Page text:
A Bouquet of the more common
© Frank Ford, 7/11/00; Photos by FF
Rather than try to make this a discussion of the historical evolution of the banjo, I'll just present a few of the most common types of banjo you're likely to run across. In order to give you a sense of scale (pun intended) I'll mention the vibrating string length, measured from nut to bridge, which is the usual method of describing instrument sizes.
Please click on any of the photographs to zip over to the full Museum or New Instrument Gallery article which includes a full series of photographs of that particular instrument.
Here's today's most popular style, the resonator 5-string:
It is the only style banjo used in bluegrass music, and it is played in a syncopated picking style, using fingerpicks. Bluegrass banjo players usually use G-tuning for most regular playing (G,D,G,B,D, starting with the fifth string) or D-tuning (A,D,F#,A,D). C-tuning (G,C,G,B,D) is a common folk tuning sometimes used in bluegrass.
This earlier style 5-string banjo is an open back banjo, or non-resonator banjo:
The open back banjo is often called a "frailing banjo," "old time banjo" or "clawhammer banjo," after the playing styles, which generally involve a rhythmic right hand technique, using no picks. In playing old time music, there are lots of major, minor and modal tunings, many of which are unique to certain melodies.
Both styles of five string banjo have scale lengths ranging from 26 to 27 inches, and 22 frets.
Illogical as it may seem, the five string banjo is the first banjo style which developed as the banjo came of age in the 19th century. For that reason, most banjo factories called them "regular banjos" to distinguish them from some of the newer types. Even today, the suffix "RB" is attached to the model designation of all Gibson five string banjos.
In the late 1950s, Pete Seeger figured he could use a lower tuning
to accommodate his singing voice. So, he had a special banjo constructed, with the
neck extended an extra three frets at the low end:
This is one long banjo! Its scale is a hefty 32 inches, and it has 25 frets. Pete Seeger, and later the Kingston Trio, became so popular that thousands of long neck banjos were built and sold to eager folk musicians, many of whom bought the long neck because of the "look."
Take the fifth string off a regular five string banjo, and you have a plectrum banjo:
In fact, that's just how this instrument developed. Players, wanting to be heard in the new jazz bands, simply discarded the fifth string and strummed the banjo, chording it with a pick, or "plectrum." Plectrum banjos have the same scale length (26-27") and number of frets (22) as regular five string banjos. Tuning is either the same as C-tuning on five string (C,G,B,D, low to high) or the same as the first four strings of a guitar (D,G,B,E).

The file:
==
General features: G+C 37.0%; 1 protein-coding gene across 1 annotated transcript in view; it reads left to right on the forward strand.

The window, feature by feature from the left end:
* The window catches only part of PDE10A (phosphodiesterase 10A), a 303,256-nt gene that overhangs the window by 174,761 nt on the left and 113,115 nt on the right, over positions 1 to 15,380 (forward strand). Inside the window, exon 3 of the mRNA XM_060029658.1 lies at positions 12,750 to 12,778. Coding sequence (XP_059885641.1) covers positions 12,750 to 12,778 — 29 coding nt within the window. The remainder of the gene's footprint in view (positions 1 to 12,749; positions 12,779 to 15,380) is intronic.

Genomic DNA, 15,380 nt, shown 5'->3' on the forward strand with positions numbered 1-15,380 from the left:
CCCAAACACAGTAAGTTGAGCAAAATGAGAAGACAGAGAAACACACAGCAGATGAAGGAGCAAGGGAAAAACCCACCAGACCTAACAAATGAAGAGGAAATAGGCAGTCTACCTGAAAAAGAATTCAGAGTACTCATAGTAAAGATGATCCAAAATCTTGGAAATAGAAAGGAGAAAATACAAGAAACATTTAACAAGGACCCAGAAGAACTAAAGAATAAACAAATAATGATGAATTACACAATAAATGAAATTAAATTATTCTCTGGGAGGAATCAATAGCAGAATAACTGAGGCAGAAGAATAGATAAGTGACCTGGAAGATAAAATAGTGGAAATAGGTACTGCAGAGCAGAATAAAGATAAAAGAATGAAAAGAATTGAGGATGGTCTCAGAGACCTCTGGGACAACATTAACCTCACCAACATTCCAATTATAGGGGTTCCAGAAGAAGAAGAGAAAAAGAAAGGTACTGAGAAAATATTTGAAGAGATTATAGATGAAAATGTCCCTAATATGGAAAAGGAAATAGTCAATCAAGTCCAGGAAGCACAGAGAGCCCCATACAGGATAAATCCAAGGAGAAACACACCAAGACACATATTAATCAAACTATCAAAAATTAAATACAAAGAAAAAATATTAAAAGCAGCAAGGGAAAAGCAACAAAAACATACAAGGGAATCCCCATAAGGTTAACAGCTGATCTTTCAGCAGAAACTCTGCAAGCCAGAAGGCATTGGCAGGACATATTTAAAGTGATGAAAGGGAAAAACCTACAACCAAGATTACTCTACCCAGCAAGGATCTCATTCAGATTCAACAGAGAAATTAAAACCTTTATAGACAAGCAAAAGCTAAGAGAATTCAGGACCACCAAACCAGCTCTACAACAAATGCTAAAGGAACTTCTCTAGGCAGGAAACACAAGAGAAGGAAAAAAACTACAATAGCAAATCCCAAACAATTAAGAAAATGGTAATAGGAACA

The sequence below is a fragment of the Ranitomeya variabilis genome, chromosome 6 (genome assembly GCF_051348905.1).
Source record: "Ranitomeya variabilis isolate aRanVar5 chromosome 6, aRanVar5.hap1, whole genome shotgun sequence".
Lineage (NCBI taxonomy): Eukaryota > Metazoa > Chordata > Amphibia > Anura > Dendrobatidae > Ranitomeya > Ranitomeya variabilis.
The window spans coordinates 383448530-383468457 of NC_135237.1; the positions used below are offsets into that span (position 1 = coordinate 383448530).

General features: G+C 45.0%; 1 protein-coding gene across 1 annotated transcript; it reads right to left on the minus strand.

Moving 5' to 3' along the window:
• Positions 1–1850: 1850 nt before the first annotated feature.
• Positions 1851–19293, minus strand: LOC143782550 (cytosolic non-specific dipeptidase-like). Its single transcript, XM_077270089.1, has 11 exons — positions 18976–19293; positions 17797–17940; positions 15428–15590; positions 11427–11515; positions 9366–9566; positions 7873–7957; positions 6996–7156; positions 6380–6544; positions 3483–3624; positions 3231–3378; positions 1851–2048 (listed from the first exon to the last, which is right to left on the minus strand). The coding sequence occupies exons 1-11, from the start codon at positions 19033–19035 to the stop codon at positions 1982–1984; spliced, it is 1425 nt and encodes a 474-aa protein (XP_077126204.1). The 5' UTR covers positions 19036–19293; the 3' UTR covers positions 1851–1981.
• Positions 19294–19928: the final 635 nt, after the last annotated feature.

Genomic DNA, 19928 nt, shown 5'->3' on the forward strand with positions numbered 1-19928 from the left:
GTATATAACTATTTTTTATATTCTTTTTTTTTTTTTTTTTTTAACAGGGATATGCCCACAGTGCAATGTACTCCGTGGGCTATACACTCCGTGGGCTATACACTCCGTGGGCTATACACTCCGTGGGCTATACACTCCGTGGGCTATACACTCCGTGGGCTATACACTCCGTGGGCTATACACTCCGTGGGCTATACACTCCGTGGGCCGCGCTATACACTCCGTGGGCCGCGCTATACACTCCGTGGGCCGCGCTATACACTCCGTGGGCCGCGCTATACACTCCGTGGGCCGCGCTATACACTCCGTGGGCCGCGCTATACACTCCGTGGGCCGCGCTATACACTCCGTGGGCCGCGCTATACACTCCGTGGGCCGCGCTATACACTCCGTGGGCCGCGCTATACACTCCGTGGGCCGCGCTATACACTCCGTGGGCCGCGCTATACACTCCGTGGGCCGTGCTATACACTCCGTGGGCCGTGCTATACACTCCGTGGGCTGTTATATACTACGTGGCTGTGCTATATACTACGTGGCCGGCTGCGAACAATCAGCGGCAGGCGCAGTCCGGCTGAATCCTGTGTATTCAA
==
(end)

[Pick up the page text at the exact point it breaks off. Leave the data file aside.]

Shorten the neck to 19 frets (or 17 on some earlier styles) tune it like a mandola or viola in fifths (C,G,D,A) and that's a tenor banjo:
The tenor banjo was the single string melody king of the jazz age, and professional models were often elaborate and gaudy, like this one. It was played exclusively with a flat pick, just as the plectrum plectrum banjo. Today, lots of tenor banjos are finding their way into traditional Celtic string bands. Tenor banjos have scale lengths from 21 to 23 inches.
If you had been a mandolin player and wanted to join the fun of the new jazz music, you might turn to a mandolin banjo:
Like all the hybrid banjo family, it takes its name, tuning, and playing style from its neck. Tuned in fifths just like a mandolin (G,D,A,E, from low to hihg) and a scale length from 13 to 14 inches, the mandolin banjo was popular during the 1920s. Mandolin banjos were and are always played with a flat pick.
Even more popular at that time, the ukulele banjo was the collegiate favorite:
Tuned like a ukulele, and strung with the same gut strings (nowadays, nylon) as a ukulele, the ukulele banjo is a perfect instrument for the kids in the family whom Dad would like to keep off his bluegrass machine. The scale length is 13 to 14 inches, the same as a standard soprano ukulele.
Traditionally the banjo varieties take the first part of their names from the style of the neck and the way in which they are tuned and played. The ukulele banjo is the only one with an assortment of nicknames, including "banjo uke" and "banjolele." In fact, it's most commonly called "banjo uke."
Suppose you played guitar, and wanted to get in on the banjo fun?
Not to worry, there's the guitar banjo:
In fact, this is a new guitar banjo, made by Deering. Tuned like a guitar (E,A,D,G,B,D) the guitar banjo has a scale length in the 26 inch range, just a bit longer than the usual guitar scale. Every time I see one of these critters, I think of the Sam & Kirk McGee, stars of the Grand Ole Opry. If you haven't heard their raggy country blues, you've really missed something!
These are the seven most likely kinds of banjos you'll encounter in this country. Suffice it to say that there are myriad others, mostly of historical interest. So, you may hear about the banjeaurine, piccolo banjo, cello banjo, tango banjo, zither banjo, and others. I'll save such instruments for a discussion (maybe later) on banjo evolution.
Back to Index Page